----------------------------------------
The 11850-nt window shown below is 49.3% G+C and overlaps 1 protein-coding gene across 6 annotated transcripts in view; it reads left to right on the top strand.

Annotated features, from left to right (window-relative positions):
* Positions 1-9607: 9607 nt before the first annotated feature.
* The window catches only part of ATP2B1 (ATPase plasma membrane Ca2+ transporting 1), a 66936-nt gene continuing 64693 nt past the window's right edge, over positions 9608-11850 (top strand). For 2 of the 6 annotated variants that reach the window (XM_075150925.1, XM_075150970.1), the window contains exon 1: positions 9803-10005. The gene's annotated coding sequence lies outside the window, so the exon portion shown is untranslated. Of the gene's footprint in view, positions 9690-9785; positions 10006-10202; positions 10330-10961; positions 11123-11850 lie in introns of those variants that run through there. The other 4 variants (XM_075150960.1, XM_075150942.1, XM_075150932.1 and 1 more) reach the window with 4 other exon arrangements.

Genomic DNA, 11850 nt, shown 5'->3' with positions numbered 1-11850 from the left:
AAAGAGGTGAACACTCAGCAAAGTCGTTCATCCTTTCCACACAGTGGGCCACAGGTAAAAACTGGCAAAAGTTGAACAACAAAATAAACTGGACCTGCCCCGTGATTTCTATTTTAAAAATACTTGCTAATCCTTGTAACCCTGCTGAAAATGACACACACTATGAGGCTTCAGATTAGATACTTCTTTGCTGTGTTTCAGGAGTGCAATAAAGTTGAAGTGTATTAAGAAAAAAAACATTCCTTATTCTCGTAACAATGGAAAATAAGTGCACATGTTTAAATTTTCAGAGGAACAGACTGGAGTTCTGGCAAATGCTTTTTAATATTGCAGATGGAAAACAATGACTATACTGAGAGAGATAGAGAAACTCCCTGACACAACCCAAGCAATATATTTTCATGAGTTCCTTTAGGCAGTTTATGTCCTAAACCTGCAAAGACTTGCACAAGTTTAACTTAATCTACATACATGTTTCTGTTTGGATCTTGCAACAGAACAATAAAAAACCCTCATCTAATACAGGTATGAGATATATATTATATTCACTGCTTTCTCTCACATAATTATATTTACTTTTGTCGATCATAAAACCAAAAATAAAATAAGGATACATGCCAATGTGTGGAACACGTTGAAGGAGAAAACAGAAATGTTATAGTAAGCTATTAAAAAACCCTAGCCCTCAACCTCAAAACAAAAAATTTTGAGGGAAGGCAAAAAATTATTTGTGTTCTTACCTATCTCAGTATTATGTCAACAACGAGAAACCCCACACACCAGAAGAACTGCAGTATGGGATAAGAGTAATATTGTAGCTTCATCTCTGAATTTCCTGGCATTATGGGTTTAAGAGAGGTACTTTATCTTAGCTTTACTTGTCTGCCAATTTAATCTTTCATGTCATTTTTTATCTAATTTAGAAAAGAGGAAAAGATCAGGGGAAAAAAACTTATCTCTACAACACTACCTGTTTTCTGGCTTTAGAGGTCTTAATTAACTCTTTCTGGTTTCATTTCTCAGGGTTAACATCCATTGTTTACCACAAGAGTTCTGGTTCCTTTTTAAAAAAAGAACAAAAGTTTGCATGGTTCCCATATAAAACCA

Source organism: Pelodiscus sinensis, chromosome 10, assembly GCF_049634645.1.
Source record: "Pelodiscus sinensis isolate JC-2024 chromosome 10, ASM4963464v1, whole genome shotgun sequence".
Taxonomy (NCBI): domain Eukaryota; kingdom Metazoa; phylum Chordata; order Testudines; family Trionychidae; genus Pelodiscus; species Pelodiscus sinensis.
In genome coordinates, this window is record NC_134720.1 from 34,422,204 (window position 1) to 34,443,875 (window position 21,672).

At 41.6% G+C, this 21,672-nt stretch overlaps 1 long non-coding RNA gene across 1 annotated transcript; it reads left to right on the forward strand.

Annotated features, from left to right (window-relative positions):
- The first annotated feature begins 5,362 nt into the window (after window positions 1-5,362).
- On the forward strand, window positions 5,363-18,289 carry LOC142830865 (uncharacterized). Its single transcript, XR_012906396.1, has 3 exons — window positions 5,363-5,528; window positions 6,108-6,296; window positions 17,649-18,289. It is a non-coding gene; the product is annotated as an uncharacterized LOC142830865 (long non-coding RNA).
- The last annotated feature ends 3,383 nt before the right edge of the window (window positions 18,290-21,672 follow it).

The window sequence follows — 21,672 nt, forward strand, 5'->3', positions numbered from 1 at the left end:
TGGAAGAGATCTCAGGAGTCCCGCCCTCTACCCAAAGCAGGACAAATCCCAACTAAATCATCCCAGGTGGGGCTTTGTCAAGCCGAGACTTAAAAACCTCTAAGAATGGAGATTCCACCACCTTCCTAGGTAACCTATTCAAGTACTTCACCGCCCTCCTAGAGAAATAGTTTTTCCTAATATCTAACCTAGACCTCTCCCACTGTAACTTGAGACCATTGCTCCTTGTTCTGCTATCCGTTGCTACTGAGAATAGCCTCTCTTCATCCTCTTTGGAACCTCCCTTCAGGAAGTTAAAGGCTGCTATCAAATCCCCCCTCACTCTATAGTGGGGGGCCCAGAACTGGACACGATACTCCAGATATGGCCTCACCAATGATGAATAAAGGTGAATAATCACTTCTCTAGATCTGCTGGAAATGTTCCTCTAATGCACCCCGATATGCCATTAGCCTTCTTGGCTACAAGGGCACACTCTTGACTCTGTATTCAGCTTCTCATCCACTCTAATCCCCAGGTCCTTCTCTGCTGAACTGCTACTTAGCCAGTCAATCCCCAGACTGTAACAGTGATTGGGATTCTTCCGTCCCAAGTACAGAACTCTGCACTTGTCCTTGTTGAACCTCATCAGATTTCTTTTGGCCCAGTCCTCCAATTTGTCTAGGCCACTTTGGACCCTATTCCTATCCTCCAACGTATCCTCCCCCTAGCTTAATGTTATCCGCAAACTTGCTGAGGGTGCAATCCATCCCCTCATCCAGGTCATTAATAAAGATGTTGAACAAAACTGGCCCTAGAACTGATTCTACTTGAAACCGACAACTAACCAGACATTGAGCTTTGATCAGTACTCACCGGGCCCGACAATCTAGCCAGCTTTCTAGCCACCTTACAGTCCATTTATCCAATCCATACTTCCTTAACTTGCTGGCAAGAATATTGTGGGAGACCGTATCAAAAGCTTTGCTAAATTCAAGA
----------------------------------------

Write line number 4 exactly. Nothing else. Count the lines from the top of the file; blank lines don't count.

* The window catches only part of ATP2B1 (ATPase plasma membrane Ca2+ transporting 1), a 66936-nt gene continuing 64693 nt past the window's right edge, over positions 9608-11850 (top strand). For 2 of the 6 annotated variants that reach the window (XM_075150925.1, XM_075150970.1), the window contains exon 1: positions 9803-10005. The gene's annotated coding sequence lies outside the window, so the exon portion shown is untranslated. Of the gene's footprint in view, positions 9690-9785; positions 10006-10202; positions 10330-10961; positions 11123-11850 lie in introns of those variants that run through there. The other 4 variants (XM_075150960.1, XM_075150942.1, XM_075150932.1 and 1 more) reach the window with 4 other exon arrangements.